Méhul and the Birth of the Nineteenth-Century Symphony

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Méhul's Fourth Symphony in E major (1810) was rediscovered in 1979 by the present author and published for the first time in 1982 in the series 'The Symphony 1720-1840' (New York & London: Pendragon Press). It had been lost to view since the composer's death in 1817. This essay focuses on Méhul's extraordinary use of a motif heard at the outset of the slow introduction and in the initial Allegro, then which recurs in the finale. Example 3 shows the exceptional nine-note harmonic sequence over a Mode 2 (octotonic) scale in the same introduction. The main themes of the work are tightly related. These features anticipate 'cyclic' symphonies of the later Romantic period (Berlioz, Schumann, Franck) but take their cue from the works which Méhul knew. Various meanings assigned by Paris critics, particularly Jérôme-Joseph de Momigny, to Haydn's late symphonies are explored as background. Jean-Jacques Nattiez's model of poietic and esthesic processes forms the basis of the interrogation of evidence relative to Méhul's possible intentions: he reached a position analogous to Beethoven's in his Fifth Symphony, though without necessarily having knowledge of the latter.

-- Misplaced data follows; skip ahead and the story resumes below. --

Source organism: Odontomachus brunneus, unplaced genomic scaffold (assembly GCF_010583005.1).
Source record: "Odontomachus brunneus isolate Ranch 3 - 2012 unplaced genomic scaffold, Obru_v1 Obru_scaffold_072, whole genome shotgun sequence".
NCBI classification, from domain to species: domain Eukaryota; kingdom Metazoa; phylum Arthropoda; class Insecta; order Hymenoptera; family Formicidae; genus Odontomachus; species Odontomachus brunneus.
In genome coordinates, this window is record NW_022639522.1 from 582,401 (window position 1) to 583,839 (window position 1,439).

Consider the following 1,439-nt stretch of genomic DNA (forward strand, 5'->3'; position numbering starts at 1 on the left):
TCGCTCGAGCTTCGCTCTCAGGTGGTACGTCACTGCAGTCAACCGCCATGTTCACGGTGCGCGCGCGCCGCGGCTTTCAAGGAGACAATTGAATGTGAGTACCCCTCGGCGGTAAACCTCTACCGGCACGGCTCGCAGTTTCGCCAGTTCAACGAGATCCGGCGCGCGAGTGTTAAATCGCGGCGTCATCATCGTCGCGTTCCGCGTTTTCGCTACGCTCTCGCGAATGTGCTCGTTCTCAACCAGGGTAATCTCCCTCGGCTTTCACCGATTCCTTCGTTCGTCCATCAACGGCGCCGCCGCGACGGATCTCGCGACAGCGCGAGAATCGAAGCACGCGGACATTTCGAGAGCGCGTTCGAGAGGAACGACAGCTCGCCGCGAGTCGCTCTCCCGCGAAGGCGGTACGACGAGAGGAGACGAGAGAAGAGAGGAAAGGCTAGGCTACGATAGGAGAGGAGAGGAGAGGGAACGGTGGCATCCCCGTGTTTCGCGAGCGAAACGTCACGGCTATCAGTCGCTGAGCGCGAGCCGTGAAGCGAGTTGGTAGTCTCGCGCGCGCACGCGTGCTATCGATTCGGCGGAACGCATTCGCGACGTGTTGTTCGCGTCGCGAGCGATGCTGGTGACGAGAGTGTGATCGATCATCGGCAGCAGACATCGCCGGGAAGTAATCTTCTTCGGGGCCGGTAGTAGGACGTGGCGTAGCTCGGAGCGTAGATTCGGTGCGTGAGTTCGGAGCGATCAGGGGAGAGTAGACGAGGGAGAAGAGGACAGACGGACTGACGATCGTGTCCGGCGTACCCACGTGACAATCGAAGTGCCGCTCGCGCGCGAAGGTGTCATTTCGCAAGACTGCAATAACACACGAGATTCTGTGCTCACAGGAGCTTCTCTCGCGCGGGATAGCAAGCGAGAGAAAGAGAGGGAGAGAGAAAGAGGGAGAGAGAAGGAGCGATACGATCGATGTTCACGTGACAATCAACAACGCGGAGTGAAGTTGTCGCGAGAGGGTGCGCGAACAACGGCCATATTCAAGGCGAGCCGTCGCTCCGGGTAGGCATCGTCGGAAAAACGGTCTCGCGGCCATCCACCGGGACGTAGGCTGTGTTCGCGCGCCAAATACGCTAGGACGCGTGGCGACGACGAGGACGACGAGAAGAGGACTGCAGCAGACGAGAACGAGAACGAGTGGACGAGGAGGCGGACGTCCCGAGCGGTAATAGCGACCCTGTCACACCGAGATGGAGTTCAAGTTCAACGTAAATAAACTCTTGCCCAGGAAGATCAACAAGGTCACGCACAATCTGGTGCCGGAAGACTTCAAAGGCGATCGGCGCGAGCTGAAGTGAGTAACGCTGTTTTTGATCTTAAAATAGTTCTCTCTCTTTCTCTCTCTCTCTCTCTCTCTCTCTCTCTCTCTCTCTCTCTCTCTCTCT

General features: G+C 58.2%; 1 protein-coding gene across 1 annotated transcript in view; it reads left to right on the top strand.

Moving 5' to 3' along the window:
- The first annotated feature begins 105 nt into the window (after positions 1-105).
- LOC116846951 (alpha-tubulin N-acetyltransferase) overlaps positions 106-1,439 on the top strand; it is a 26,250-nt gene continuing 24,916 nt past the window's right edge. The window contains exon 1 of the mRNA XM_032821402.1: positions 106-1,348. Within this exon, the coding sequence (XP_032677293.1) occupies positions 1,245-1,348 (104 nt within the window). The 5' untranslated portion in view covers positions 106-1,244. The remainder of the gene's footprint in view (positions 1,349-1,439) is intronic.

Original languageEnglish
Title of host publicationÉchos de France et d'Italie
Subtitle of host publicationLiber amicorum Yves Gérard
EditorsMarie-Claire Mussat, Jean Mongrédien, Jean-Michel Nectoux
Place of PublicationNot given
Number of pages13
ISBN (Print)2283017122
Publication statusPublished - 1997


  • Symphony, Méhul, analysis, recurring themes, cyclic principles, Nattiez, Momigny..

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